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Beats Working in a Bank (Mejor que trabajar en un banco)

Or

Three Authors Who Escaped their Tedious Day Jobs by Becoming Writers

We start with the one who gave the idea for the title of this post: the one who did, in fact, work in a bank.

And loathed it.

O

Tres autores quienes escaparon sus trabajos penosos convirtiéndose en escritores

Empezamos con el que dio la idea para el título de este post: el que, de hecho, trabajó en un banco.

Y lo odiaba.

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Are You Smarter Than a Robot?

Well, you’d like to think so. Sure, you can’t calculate the cube of 17,302¹ as fast as Siri but you’ve got a brain that’s capable of solving the kind of problems which cause a robot – your computer, your smart phone, your human shaped domestic slave (if you’re reading this in 3000 A.D.) – to freeze.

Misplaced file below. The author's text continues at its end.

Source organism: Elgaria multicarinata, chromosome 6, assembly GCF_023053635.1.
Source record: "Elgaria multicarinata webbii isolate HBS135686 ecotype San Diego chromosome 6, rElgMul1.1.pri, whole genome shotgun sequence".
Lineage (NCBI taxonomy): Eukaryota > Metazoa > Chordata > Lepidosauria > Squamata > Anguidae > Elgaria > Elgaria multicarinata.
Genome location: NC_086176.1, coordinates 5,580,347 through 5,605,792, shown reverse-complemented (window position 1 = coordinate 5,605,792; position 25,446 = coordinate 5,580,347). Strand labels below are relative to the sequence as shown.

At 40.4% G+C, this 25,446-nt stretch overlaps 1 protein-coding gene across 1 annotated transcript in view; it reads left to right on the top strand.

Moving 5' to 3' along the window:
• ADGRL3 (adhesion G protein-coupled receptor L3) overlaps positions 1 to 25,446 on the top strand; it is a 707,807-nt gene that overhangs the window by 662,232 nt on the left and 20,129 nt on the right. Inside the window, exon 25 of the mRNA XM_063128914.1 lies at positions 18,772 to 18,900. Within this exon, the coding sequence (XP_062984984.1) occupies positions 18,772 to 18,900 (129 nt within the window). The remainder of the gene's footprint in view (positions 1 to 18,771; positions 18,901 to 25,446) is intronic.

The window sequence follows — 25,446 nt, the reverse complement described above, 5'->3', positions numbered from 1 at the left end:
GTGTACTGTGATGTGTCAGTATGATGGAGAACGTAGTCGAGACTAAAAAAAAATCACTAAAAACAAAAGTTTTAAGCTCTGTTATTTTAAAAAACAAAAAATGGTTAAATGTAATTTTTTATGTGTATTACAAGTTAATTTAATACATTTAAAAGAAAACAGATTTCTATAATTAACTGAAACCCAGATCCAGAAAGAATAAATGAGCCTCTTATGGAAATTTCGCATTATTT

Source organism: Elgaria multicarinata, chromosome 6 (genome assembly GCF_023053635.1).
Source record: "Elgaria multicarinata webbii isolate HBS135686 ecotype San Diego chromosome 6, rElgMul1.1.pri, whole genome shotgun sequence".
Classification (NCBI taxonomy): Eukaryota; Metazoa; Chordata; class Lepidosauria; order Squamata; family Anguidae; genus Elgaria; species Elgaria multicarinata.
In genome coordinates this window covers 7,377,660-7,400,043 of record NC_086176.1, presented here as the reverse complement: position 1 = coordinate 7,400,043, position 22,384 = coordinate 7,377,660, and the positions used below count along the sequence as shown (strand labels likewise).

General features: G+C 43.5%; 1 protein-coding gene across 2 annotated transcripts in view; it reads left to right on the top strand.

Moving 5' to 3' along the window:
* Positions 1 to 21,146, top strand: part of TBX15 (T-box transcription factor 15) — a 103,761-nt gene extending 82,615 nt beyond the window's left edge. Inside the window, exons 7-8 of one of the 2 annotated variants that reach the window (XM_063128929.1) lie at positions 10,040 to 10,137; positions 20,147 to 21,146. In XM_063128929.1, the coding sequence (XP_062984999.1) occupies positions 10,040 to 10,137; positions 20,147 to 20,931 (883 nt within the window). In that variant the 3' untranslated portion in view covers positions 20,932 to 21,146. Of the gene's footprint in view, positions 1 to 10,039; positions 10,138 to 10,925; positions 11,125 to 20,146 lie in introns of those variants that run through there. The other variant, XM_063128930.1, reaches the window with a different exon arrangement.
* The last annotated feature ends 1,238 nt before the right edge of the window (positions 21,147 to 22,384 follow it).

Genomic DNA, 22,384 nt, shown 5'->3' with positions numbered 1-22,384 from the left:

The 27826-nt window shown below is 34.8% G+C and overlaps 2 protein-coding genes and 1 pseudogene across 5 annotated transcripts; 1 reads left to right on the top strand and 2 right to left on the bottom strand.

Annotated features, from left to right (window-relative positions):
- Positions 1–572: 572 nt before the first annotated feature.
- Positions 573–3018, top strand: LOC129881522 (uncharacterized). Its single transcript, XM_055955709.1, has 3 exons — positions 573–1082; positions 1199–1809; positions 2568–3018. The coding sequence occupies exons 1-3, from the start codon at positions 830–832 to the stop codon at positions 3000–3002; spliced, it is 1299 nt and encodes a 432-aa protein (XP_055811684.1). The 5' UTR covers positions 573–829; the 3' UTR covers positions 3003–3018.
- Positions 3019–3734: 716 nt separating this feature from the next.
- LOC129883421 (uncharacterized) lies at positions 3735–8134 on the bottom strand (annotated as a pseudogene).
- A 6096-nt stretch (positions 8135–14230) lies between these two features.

Shall we put it to the test?

Image by Geralt via Pixabay [CC0].
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¡Elefantástico!

Read this in English

Mingling with Elephants: Young Friend of the Elephants on Elephant Apprecition Day in Whipsnade Zoo / En la compañía de elefantes: Joven Amiga de los Elefantes en el día de apreciación al elefante en Whipsnade Zoo

El sábado pasado (22 de septiembre) fue el día de apreciación al elefante. ¿Hay un mejor manera de celebrarlo que con unos libros memorables sobre elefantes?

Gente es tan complicada. Dame un elefante cualquier día.

(Mark Shand)

¡Que disfrutes!

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Elephantastic!

Lee esto en castellano